Trail nutrition is often a conversation around the SROM base. Because food is not only a critical part of our courses, but there’s so many things that need to be stratigically planned out before a course even steps foot on the trail in regards to food!
But one thing that is a staple for every course we have is GORP. Known historically as “Good Ole’ Raisins & Peanuts,” this snack mix has survived the test of time and countless expeditions as being an essential part of a person’s success in the wilderness.
What’s so special about raisins and peanuts or GORP you might ask? Doesn’t seem so essential for backcountry nutrition. Trail mix or GORP has become an essential nutritional need in the backcountry because it fulfills many of the basic nutritional needs in one bag that are hard to come by in deep wilderness.
(Image courtesy of the NOLS Cookery book pg 14)
The Nutritional Basics
Nutrition in the backcountry is a hard beast to tame. But with the right tools and tricks, you will be able to accomplish great things in your meals to equip and fuel your body for your outdoor activities.
Most people are familiar with the Food Pyramid. But for backcountry, you need to follow a different model. NOLS has come up with the Backcountry Nutrition Pinnacle. It’s also in the shape of a pyramid, but the line items are different.
It starts at the base with exercise and water, then grains & starchy vegetables, and so on as you can see in the photo above (pg 14 NOLS Cookery book).
The point of the pinnacle, is that there are nutritional needs that have to be met in other ways to optimize your body’s output for exertion with appropriate fuel available. And this is why GORP is the Ultimate Trail Food available!
What’s in GORP?
There are many varieties of what can go into GORP to make it the best trail food for nutrition. But the essentials are a variety of nuts and fruits. But if you are looking to create your own ultimate trail food, here are the basic categories you need to add to your mix.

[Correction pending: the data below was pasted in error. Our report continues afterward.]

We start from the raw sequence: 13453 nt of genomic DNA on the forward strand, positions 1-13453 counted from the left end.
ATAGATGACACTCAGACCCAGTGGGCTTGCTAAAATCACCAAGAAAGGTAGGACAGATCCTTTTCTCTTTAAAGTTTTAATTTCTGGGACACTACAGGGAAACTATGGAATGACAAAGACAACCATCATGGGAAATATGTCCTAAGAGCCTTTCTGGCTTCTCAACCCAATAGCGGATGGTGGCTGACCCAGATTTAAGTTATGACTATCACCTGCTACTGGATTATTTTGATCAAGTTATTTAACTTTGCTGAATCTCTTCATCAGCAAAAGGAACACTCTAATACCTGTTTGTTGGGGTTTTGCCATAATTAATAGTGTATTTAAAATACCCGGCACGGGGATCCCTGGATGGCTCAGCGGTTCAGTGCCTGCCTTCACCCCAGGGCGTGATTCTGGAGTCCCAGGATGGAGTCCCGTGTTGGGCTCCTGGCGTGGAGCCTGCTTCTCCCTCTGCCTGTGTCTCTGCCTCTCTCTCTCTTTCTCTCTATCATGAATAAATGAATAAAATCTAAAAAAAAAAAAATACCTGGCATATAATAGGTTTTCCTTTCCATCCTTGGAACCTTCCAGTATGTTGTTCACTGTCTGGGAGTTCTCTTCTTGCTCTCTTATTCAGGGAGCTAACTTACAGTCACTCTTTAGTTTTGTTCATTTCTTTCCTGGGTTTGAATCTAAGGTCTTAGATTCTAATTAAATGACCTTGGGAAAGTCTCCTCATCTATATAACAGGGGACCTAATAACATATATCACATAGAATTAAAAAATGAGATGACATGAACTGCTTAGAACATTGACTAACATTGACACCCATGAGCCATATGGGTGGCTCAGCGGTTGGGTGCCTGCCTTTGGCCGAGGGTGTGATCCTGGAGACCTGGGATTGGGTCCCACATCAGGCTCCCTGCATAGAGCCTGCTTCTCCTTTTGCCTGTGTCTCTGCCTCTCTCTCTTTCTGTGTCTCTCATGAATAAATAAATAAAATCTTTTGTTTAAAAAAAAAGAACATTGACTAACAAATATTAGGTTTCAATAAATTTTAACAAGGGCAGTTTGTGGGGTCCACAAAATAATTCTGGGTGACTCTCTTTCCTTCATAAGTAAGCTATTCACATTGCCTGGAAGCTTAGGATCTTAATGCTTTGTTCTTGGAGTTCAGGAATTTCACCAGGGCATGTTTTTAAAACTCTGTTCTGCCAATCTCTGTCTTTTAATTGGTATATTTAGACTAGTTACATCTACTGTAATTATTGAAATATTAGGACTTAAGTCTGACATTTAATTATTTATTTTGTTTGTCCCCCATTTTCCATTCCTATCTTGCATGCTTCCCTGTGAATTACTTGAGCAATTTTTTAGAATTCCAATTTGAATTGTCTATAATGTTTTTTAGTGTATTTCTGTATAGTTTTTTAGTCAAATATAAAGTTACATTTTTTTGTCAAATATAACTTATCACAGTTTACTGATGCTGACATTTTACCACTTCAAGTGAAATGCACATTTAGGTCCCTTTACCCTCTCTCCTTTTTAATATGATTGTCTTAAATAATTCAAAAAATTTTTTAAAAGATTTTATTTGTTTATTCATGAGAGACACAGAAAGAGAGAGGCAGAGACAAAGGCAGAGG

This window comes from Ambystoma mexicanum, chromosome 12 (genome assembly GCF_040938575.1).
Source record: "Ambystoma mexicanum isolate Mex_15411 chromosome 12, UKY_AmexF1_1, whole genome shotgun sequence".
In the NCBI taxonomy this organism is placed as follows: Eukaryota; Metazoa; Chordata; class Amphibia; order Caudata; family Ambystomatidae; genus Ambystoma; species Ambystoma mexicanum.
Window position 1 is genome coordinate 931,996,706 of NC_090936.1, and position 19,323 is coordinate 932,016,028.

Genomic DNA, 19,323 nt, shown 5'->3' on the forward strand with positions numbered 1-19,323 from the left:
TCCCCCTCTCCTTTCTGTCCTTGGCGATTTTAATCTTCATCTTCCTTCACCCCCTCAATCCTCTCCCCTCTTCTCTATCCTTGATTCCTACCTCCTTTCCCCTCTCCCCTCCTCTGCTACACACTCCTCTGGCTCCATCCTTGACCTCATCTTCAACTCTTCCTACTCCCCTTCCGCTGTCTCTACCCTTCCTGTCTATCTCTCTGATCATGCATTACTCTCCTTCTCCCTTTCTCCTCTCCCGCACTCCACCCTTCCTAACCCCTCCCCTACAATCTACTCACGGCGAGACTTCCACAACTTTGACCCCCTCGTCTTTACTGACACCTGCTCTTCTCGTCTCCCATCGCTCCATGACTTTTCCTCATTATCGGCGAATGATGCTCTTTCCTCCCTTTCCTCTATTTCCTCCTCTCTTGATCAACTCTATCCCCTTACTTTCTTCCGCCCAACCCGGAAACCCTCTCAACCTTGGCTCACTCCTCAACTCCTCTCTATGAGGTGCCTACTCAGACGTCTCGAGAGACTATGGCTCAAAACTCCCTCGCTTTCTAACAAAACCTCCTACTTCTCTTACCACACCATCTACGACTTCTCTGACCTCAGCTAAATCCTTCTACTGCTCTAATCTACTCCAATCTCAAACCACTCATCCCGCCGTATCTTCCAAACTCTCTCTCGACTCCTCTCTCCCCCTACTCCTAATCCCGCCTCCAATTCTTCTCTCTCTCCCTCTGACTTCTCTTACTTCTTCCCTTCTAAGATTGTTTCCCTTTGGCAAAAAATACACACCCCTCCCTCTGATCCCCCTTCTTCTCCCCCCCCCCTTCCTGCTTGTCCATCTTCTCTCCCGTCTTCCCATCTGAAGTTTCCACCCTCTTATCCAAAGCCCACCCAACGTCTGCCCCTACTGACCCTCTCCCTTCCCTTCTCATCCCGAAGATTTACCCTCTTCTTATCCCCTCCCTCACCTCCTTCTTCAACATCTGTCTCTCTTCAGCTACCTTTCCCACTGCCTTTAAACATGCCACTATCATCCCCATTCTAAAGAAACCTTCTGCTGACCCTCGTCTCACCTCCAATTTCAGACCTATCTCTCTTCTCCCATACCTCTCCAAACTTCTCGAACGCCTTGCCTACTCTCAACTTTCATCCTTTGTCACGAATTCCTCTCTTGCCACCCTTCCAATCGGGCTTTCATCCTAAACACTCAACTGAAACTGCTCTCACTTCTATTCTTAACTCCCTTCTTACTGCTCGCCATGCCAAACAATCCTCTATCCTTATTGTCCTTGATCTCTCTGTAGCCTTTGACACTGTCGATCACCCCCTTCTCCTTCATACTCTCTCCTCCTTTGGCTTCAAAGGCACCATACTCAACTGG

1. Nuts & Legumes (i.e. Beans)
No, we are not saying to put dried black beans into your GORP. But Peanuts are actually a legume and not a nut. Legumes are incredibly high in proteins and peanuts have healthy oils and fats that your body needs.
In addition to peanuts, any other kinds of nuts that you and your group can eat, are always a good thing to add. Such as almonds, cashews, sunflower seeds, and even coconut flakes. These items are high in proteins and healthy fats that your body needs for higher energy output and for muscle recovery and repair, wound healing, and overall healthy cells. (NOLS Cookery pg 17)
2. Raisins & Dried Fruit
Not everyone is on fire for raisins. I can recall being the kid who would throw the little raisin box across the room because I really, really didn’t like raisins. I can’t say my tastes have improved much, but there are other options if you’re like me and would rather eat any other dried fruit….
Like golden raisins (huge improvement!), dried apricots, apples, banana chips (starch & sugar), and other kinds of dried fruit.
The benefit of dried fruits in your mix is that they provide an incredible amount of vitamins and minerals that are otherwise hard to get while in the backcountry. They also provide a great deal of natural occurring sugars like fructose that is quick and easy energy for those “type 2” kind of fun days when need some energy quick to keep you going.
3. Other Goodies
While back in the day GORP really just was nuts and fruit, these days trail mixes typically have a bit more to them that add to the overall nutritional value and to the taste of them. Here are some additional options that you can add to yours:
- M&Ms: Adds some milk chocolate which nutritionally adds some quick sugar, dairy, and caffeine to the mix. And that candy shell helps a ton with the melting factor!
- White Chocolate Chips: Adds some dairy and sugar for quick energy with a slower release time.
- Cereals: Adding cheerios or other kinds of cereals adds some grains to your GORP. This adds complex carbohydrates to the overall nutrition and helpful for longer and more intense days.
- Pretzels or Veggie Straws: Again, these items add carbohydrates and even some more salt to your mix. The salt helps with staying on the up and up on electrolytes especially in a desert environment where you’re sweating more than you think.
These are just a few additional things that help with increasing the nutritional value of your GORP. But, ultimately you can be as creative or as simple as you want. Depending on your physical and dietary needs, GORP is the one food you will always want on your next hike whether it’s for 2 hrs or 240 hrs!
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Laura has been full time with SROM since February of 2017. In addition to writing, she and her dog Lily enjoy going on adventures and pushing the limits of “the norm” in their daily rhythms. Most recently that includes the building of their own off-grid Tiny House on wheels this year.
To learn more about about Laura, click here.